The World Association for Christian Communication is creating a rapid response fund to help support grassroots community media outlets that provide accurate, trusted coronavirus-related information to vulnerable people who often cannot access mainstream media. Individuals and organisations are encouraged to contribute to the fund.
"The pandemic has reminded us of just how critical access to accurate information and trustworthy communication platforms is," said Lorenzo Vargas, World Association for Christian Communication program manager for Communication for Social Change. “Many of these communities are not reached by information provided by governments and mainstream commercial or public media.”
Vital grassroots media networks are offering lifesaving information in unique ways, and even small donations to the fund will make significant local impact.
In Ecuador, the Confederation of Indigenous Nationalities of the Ecuadorian Amazon is bringing crucial information about COVID-19 to local indigenous communities. When the Ecuadorian government issued a state of emergency on 15 March, and began issuing information mainly in Spanish, the confederation began to immediately translate that information into the languages of various Amazonian cultures.
The group also translated official information about COVID-19 from the World Health Organization.
“Ecuador is a multi-national country that officially recognizes two indigenous languages – Kichwa and Shuar,” explained the confederation’s director, Andres Tapia.
In Nepal, the Indigenous Community Radio Network of Nepal said it was prompted to take action because it didn’t see any public service announcements about the disease targeted specifically for indigenous people.
Nepal’s indigenous people are especially vulnerable to the pandemic, because of economic and food insecurity, as well as being cut off from services.
The Indigenous Community Radio Network, in partnership with Indigenous Television, jointly produced public service announcements about COVID-19 in 15 different Indigenous languages, and in one Nepali. These have been distributed not only to 21 indigenous radio stations, but to 350 community radio stations across Nepal.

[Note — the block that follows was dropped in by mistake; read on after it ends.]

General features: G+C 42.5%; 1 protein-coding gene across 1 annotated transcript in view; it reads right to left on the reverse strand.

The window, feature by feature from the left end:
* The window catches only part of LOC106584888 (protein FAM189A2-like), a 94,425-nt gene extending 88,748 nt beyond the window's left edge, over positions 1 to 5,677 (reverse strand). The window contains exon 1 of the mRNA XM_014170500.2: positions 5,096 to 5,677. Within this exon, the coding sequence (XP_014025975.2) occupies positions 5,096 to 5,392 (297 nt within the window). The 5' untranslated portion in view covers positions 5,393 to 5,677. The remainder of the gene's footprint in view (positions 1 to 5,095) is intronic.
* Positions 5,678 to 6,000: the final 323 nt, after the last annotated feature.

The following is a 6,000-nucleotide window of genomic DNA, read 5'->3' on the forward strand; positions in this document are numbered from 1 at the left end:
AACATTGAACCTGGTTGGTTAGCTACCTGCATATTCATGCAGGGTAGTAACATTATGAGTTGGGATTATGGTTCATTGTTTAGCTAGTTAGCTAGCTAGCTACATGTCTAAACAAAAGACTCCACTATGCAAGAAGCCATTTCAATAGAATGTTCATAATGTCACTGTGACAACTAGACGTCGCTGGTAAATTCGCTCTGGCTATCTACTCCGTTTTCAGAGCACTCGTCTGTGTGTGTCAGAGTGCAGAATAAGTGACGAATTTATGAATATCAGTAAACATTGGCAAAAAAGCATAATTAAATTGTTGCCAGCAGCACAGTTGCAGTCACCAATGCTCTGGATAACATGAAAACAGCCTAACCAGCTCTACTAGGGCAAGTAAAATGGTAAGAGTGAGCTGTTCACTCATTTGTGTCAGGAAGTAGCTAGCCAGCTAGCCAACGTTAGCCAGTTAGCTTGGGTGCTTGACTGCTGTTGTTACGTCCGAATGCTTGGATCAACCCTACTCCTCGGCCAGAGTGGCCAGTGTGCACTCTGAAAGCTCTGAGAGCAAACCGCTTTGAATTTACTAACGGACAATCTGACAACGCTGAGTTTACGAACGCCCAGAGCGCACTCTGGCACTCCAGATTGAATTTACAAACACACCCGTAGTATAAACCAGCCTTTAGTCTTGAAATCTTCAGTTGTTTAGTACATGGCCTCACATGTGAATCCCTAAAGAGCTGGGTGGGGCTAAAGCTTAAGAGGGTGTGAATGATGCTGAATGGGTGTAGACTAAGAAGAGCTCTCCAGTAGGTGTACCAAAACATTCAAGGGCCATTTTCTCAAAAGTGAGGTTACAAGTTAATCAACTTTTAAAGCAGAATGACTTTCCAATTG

Syrian refugees are also extremely vulnerable to COVID-19, and a community radio station in Amman, Jordan, is making sure their plight is not forgotten.
Radio Al Balad, operated by the Community Media Network, has been using its airwaves to call attention to the impact of COVID-19 on refugees.
Jordan hosts 656,000 registered refugees from the nine-year conflict in neighbouring Syria, according to the UNHCR, and like the rest of the country, has been on lockdown since 21 March.
“Syrian refugees are largely cooped up in camps and other locations,” said Community Media Network spokesperson Daoud Kuttab. “So far, no reports have been made about any Syrian refugee having contracted the coronavirus. However, it is not clear if the reason is lack of contact or lack of testing.”
There are fears that if refugees get infected, COVID-19 could easily spread in the camps since thousands live in tight quarters. The camps are equipped only with basic health and sanitation facilities, according to the UNHCR.
Kuttab added: “If the virus spreads, there will be a lot of pressure on Jordan’s medical communities.”
The education and livelihood of camp residents have also been affected by the lockdown. “Most Syrians work in day jobs which have all stopped because of the lockdown,” said Kuttab.
The World Association for Christian Communication’s current network includes 39 community radio partners – many of them attached to hundreds of indigenous and community radio stations working in local languages. The network also includes over 40 active civil society and faith-based groups working with marginalized populations, including migrants and refugees, who are under increasing vulnerability due to restrictions on movement and assistance, discrimination, poverty, and language barriers.
Visit www.waccglobal.org for more information and to support the fund.